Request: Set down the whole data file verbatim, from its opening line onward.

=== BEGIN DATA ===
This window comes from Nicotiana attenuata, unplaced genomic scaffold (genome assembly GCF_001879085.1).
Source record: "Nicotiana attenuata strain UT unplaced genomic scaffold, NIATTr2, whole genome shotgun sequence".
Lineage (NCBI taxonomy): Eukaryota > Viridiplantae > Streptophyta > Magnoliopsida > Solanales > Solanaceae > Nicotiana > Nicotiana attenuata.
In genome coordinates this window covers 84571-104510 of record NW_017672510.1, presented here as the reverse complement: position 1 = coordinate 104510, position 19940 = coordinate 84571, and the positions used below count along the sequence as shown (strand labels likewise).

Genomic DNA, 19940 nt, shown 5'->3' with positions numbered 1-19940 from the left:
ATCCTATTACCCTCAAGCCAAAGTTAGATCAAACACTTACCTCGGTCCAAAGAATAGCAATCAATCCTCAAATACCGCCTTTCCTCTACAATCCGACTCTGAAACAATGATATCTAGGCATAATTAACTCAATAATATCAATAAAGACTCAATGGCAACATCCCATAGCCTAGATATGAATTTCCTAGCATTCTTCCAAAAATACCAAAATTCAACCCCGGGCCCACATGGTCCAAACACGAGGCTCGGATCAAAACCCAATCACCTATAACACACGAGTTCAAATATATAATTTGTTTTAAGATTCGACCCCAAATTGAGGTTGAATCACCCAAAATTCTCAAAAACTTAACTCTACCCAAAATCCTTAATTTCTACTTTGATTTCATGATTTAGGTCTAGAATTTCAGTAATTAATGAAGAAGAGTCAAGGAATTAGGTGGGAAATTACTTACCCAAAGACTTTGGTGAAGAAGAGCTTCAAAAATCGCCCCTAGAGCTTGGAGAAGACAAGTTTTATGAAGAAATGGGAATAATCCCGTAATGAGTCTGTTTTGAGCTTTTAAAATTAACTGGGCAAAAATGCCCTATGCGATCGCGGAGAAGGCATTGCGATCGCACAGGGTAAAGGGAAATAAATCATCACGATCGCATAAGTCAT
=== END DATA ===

This window comes from Nicotiana attenuata, unplaced genomic scaffold (genome assembly GCF_001879085.1).
Source record: "Nicotiana attenuata strain UT unplaced genomic scaffold, NIATTr2, whole genome shotgun sequence".
Lineage (NCBI taxonomy): Eukaryota > Viridiplantae > Streptophyta > Magnoliopsida > Solanales > Solanaceae > Nicotiana > Nicotiana attenuata.
In genome coordinates this window covers 84571-104510 of record NW_017672510.1, presented here as the reverse complement: position 1 = coordinate 104510, position 19940 = coordinate 84571, and the positions used below count along the sequence as shown (strand labels likewise).

Genomic DNA, 19940 nt, shown 5'->3' with positions numbered 1-19940 from the left:
ATCCTATTACCCTCAAGCCAAAGTTAGATCAAACACTTACCTCGGTCCAAAGAATAGCAATCAATCCTCAAATACCGCCTTTCCTCTACAATCCGACTCTGAAACAATGATATCTAGGCATAATTAACTCAATAATATCAATAAAGACTCAATGGCAACATCCCATAGCCTAGATATGAATTTCCTAGCATTCTTCCAAAAATACCAAAATTCAACCCCGGGCCCACATGGTCCAAACACGAGGCTCGGATCAAAACCCAATCACCTATAACACACGAGTTCAAATATATAATTTGTTTTAAGATTCGACCCCAAATTGAGGTTGAATCACCCAAAATTCTCAAAAACTTAACTCTACCCAAAATCCTTAATTTCTACTTTGATTTCATGATTTAGGTCTAGAATTTCAGTAATTAATGAAGAAGAGTCAAGGAATTAGGTGGGAAATTACTTACCCAAAGACTTTGGTGAAGAAGAGCTTCAAAAATCGCCCCTAGAGCTTGGAGAAGACAAGTTTTATGAAGAAATGGGAATAATCCCGTAATGAGTCTGTTTTGAGCTTTTAAAATTAACTGGGCAAAAATGCCCTATGCGATCGCGGAGAAGGCATTGCGATCGCACAGGGTAAAGGGAAATAAATCATCACGATCGCATAAGTCAT